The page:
A Pierce County judge has dealt another blow to a proposed development seeking to build hundreds of homes over the North Shore Golf Course in northeast Tacoma.
Superior Court Judge Katherine Stolz on Friday affirmed the City of Tacoma’s previous decisions denying permits needed for the controversial Pointe at Northshore project, which aims to build 366 houses and 494 town houses over the 116-acre golf course.
“The judge’s ruling means the city’s decision was upheld on all counts,” said Jay Derr, outside counsel representing the city. “It’s now up to (the developers) to decide if they’re going to continue this.”
Lawyers for neither the developers nor golf course owners responded to requests for comment Tuesday.
A local citizens’ group hailed the ruling as the latest victory in its 4.5-year battle against the development.
“We’re very happy,” said John Lovelace, president of the Save NE Tacoma group that formed in 2007 to fight the project. “We think the judge made the correct decision – that signed documents do have meaning.”
Lovelace was referring to documents from a 1981 city-approved rezone, which allowed development of The Northshore Country Club Estates – a 338-acre planned neighborhood around the private golf course that exists today.
When the Tacoma City Council approved that rezone three decades ago, it came with the condition the neighborhood “will maintain and always have the use of the adjacent golf course for its open space and density requirement,” those documents say.
Stolz’s ruling Friday upheld separate decisions in 2010 by a city hearing examiner and the city council, both of which denied the development partly based on the open space condition.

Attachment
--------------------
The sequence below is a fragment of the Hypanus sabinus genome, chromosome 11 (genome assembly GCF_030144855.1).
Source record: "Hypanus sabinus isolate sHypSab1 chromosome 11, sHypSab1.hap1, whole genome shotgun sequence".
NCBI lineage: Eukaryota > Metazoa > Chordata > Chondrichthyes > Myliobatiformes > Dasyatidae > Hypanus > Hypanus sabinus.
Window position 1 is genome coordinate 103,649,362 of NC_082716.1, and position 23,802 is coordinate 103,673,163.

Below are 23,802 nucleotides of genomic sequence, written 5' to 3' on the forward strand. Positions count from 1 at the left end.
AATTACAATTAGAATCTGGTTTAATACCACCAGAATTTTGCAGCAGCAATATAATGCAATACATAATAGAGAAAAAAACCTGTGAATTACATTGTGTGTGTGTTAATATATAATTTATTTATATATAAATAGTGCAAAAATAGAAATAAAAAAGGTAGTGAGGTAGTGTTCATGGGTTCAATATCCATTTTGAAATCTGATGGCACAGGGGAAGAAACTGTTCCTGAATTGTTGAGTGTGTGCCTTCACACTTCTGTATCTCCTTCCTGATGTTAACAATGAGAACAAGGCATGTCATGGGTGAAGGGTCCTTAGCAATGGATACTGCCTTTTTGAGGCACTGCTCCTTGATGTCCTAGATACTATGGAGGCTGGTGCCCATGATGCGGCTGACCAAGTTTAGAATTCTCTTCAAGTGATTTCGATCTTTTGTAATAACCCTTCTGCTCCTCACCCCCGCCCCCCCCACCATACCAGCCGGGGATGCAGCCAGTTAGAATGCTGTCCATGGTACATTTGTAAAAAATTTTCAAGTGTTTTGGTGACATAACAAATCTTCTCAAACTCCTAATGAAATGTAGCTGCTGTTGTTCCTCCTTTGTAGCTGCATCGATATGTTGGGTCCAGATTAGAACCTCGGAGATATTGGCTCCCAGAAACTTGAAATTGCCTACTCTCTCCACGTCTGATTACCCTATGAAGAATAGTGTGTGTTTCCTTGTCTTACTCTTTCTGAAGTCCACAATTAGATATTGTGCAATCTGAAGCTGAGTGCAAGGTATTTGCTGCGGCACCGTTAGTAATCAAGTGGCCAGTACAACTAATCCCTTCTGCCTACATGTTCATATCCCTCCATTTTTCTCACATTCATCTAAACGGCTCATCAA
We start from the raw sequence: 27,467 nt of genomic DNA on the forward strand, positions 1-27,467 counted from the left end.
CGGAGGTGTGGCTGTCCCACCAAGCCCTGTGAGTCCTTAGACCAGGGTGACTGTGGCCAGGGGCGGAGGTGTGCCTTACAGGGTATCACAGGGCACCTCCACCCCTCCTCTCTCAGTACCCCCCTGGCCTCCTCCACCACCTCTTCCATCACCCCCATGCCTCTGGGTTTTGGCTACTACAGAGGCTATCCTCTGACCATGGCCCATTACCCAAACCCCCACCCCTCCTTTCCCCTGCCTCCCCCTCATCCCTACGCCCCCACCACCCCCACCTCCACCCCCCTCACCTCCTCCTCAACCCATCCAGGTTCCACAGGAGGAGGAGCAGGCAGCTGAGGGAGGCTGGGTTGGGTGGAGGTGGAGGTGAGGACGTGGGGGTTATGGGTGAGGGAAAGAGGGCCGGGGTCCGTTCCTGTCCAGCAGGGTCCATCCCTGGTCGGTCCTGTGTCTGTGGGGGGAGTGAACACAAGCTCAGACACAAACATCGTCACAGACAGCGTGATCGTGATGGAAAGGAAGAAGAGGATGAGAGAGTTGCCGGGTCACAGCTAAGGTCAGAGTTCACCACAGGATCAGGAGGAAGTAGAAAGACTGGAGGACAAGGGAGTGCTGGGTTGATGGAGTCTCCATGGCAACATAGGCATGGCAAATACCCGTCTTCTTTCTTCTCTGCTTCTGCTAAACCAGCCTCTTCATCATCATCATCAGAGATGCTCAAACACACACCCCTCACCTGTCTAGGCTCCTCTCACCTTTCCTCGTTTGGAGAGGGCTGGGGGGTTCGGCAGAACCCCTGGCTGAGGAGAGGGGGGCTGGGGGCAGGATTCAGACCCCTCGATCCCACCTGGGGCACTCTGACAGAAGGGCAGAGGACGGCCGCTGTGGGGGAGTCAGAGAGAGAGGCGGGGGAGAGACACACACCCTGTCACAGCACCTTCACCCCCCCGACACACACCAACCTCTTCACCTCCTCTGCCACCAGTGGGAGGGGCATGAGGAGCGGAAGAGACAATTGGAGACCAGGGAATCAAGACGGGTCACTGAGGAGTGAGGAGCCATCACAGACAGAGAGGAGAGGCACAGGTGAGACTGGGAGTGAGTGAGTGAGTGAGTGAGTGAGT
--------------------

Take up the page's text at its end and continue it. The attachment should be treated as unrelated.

“The one thing (Judge Stolz) emphasized was the fact that the owners originally offered the golf course to the city for open space,” said
Gary Huff, a lawyer for the citizens’ group. “The implication is, it’s too late to take that back now.”
Citing advancing age and declining revenues, the golf course’s owners agreed to sell the property to developers in 2006. Both contend the 1981 open space requirement should be disregarded and the development allowed due to a “change in circumstances” in the owners’ ability to maintain the property as a golf course.
Opponents contend the project would hurt their home values and the environmental, and run afoul of city open space requirements if allowed. Since forming, the opposition group has raised and spent more than $300,000 to fight the project, Lovelace said.
Judge Stolz is expected to sign and enter a written order on her ruling by July 22. Once the order is signed, the developers and golf course owners will have 30 days to appeal the ruling to the state’s Court of Appeals.